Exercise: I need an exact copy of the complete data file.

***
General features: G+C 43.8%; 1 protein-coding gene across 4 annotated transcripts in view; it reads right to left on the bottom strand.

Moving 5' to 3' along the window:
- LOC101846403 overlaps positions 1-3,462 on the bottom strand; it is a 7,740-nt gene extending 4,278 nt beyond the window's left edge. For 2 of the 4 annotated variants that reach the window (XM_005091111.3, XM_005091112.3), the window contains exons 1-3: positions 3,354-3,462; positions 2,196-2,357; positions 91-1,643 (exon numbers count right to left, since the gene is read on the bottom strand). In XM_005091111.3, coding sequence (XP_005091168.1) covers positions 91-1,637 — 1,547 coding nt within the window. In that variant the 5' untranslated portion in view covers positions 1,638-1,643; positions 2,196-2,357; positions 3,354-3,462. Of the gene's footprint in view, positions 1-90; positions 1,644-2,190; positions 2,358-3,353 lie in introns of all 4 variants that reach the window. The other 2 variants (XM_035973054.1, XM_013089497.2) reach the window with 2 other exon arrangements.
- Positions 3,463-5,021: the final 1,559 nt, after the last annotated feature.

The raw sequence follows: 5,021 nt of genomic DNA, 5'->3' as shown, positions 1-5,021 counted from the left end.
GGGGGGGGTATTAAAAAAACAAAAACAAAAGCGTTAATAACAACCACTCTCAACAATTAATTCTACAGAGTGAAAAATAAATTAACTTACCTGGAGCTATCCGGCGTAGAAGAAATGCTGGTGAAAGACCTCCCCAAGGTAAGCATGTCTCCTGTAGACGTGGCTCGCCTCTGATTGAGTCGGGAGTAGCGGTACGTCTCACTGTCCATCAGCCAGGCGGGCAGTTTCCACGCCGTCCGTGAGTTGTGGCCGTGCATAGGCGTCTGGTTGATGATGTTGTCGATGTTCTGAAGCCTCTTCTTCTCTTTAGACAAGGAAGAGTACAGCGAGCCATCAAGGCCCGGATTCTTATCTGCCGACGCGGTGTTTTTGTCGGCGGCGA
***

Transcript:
General features: G+C 43.8%; 1 protein-coding gene across 4 annotated transcripts in view; it reads right to left on the bottom strand.

Moving 5' to 3' along the window:
- LOC101846403 overlaps positions 1-3,462 on the bottom strand; it is a 7,740-nt gene extending 4,278 nt beyond the window's left edge. For 2 of the 4 annotated variants that reach the window (XM_005091111.3, XM_005091112.3), the window contains exons 1-3: positions 3,354-3,462; positions 2,196-2,357; positions 91-1,643 (exon numbers count right to left, since the gene is read on the bottom strand). In XM_005091111.3, coding sequence (XP_005091168.1) covers positions 91-1,637 — 1,547 coding nt within the window. In that variant the 5' untranslated portion in view covers positions 1,638-1,643; positions 2,196-2,357; positions 3,354-3,462. Of the gene's footprint in view, positions 1-90; positions 1,644-2,190; positions 2,358-3,353 lie in introns of all 4 variants that reach the window. The other 2 variants (XM_035973054.1, XM_013089497.2) reach the window with 2 other exon arrangements.
- Positions 3,463-5,021: the final 1,559 nt, after the last annotated feature.

The raw sequence follows: 5,021 nt of genomic DNA, 5'->3' as shown, positions 1-5,021 counted from the left end.
GGGGGGGGTATTAAAAAAACAAAAACAAAAGCGTTAATAACAACCACTCTCAACAATTAATTCTACAGAGTGAAAAATAAATTAACTTACCTGGAGCTATCCGGCGTAGAAGAAATGCTGGTGAAAGACCTCCCCAAGGTAAGCATGTCTCCTGTAGACGTGGCTCGCCTCTGATTGAGTCGGGAGTAGCGGTACGTCTCACTGTCCATCAGCCAGGCGGGCAGTTTCCACGCCGTCCGTGAGTTGTGGCCGTGCATAGGCGTCTGGTTGATGATGTTGTCGATGTTCTGAAGCCTCTTCTTCTCTTTAGACAAGGAAGAGTACAGCGAGCCATCAAGGCCCGGATTCTTATCTGCCGACGCGGTGTTTTTGTCGGCGGCGA